Without further ado, the new intro to the Little Dorrit section of Chapter 3.
In fact, that’s why I started out telling the story: I think I meant it as a fairly simple story about scale. Just to say how the right scale of doll for my older sister was the wrong scale for me, how I needed something chunkier. I needed, or thought I did, something with decent-scale, plastic, resiliently articulated parts that I could manipulate freely and safely (safely for it as well as me): this seemed to be the condition for my loving or identifying with the creature, even just not abandoning it. (Sedgwick, “Melanie Klein” 627-628)
I first read Little Dorrit in Eve Sedgwick’s Fall 2007 seminar on “Reading Relations.” Given all the attention paid in recent years to her notion of reparative reading, and Eve’s own attention to this scene in class, Arthur’s words to his mother soon after his return from China have a particular buoyancy for me:
“Is it possible, mother,” her son leaned forward to be the nearer to her while he whispered it, and laid his hand nervously upon her desk, “is it possible, mother, that he had unhappily wronged any one, and made no reparation?” (62, emphasis mine)
And, soon afterwards:
“In grasping at money and in driving hard bargains… some one may have been grievously deceived, injured, ruined. You were the moving power of all this machinery before my birth; your stronger spirit has been infused into all my father’s dealings, for more than two score years… If reparation can be made to any one, if restitution can be made to any one, let us know it and make it. Nay, mother, if within my means, let me make it. I have seen so little happiness come of money; it has brought within my knowledge so little peace to this house, or to any one belonging to it; that it is worth less to me than to another.” (63, first emphasis mine)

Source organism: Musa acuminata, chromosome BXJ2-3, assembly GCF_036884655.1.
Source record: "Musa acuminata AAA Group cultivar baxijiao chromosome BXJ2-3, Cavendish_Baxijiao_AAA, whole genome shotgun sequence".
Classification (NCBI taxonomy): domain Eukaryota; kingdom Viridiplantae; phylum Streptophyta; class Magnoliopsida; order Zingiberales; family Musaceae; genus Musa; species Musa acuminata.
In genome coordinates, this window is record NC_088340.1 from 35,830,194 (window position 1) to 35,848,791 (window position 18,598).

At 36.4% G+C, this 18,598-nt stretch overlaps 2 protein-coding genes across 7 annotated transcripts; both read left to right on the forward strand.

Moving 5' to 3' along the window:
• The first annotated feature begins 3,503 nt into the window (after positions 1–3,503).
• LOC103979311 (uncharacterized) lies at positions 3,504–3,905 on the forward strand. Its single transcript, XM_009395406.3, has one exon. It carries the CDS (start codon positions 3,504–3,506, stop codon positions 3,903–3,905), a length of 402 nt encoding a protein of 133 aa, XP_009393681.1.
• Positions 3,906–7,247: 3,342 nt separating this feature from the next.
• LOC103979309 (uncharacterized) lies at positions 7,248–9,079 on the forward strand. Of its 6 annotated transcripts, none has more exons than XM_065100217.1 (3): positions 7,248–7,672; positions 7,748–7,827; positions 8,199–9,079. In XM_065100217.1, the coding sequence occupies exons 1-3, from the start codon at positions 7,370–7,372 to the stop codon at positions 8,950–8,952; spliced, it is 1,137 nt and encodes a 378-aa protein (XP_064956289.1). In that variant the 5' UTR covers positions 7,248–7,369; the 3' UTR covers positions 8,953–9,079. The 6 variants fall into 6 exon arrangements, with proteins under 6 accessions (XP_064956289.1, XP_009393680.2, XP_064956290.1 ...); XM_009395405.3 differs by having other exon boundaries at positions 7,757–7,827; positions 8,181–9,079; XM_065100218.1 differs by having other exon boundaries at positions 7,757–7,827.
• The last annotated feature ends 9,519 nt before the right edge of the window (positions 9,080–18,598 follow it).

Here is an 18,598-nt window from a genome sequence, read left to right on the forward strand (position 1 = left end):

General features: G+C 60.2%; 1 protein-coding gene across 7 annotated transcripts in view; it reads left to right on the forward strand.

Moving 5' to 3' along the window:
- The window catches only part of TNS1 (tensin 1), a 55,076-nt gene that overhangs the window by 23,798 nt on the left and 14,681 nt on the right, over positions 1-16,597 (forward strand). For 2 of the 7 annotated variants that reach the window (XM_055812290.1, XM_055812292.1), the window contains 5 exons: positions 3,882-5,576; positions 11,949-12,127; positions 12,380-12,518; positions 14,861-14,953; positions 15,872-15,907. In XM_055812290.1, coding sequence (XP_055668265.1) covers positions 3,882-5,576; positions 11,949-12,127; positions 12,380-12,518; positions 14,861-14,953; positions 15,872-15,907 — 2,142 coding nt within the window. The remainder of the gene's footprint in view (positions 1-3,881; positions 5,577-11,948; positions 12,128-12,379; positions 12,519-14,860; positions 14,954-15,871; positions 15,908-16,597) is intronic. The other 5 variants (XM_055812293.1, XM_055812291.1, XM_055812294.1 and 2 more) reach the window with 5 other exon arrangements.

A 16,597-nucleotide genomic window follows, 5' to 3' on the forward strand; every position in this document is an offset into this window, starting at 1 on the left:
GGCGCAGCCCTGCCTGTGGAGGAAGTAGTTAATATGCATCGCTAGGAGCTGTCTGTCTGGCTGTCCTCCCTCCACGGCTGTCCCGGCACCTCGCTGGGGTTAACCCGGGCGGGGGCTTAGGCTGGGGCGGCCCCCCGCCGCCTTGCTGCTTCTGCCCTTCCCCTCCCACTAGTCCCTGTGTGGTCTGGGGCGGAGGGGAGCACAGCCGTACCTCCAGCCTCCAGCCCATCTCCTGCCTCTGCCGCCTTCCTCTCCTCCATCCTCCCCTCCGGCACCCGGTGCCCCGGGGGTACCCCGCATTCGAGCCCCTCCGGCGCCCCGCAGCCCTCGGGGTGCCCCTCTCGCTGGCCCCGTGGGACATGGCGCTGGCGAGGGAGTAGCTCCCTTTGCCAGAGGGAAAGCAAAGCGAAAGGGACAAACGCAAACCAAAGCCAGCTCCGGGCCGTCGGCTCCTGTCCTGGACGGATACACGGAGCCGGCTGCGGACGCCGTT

There has been no shortage of readings attuned to Arthur’s strange, vague sense of guilt, among them Wenying Xu’s argument with which I began this chapter, that his individual guilt is symptomatic of Britain’s national guilt concerning its participation in the Chinese opium trade. (We’ll need a big ole omnibus footnote here.) What if, though, we focus not on Arthur’s guilt, but on his desire to make reparation? What if, in other words, we consider Arthur not as a Foucauldian subject of power/knowledge, but a Sedgwickian reparative reader?
For Sedgwick, reparative practices originate from the Kleinian depressive position, the threshold of which is breached with “the simple, foundational, authentically very difficult understanding that good and bad tend to be inseparable at every level” (“Melanie” 637). Sedgwick’s reparative reader inhabits a world sometimes hostile, sometimes merely inhospitable, and, in recognition of the cloud firmly attached to every silver lining, undertakes a “movement toward what Foucault calls ‘care of the self,’ the often very fragile concern to provide the self with pleasure and nourishment in an environment that is perceived as not particularly offering them” (“Paranoid” 137). Noting the persistent gloom surrounding Sedgwick’s writing on reparative reading, Ellis Hanson quips in a recent article, “Just as paranoid reading can never be too paranoid, reparative reading can never be too depressed” (106).
Arthur certainly meets this criterion, having seen “so little happiness come of money,” imagining that others have not merely been wronged by his family’s business, but “grievously deceived, injured, ruined.” When he is coldly greeted by Flintwinch after his long absence, he says to himself, “How weak am I… that I could shed tears at this reception! I, who have never experienced anything else; who have never expected anything else” (48). Arthur, “lean[ing] forward to be the nearer to her while he whispered it, and la[ying] his hand nervously upon her desk,” demonstrates the fragility associated with the reparative situation.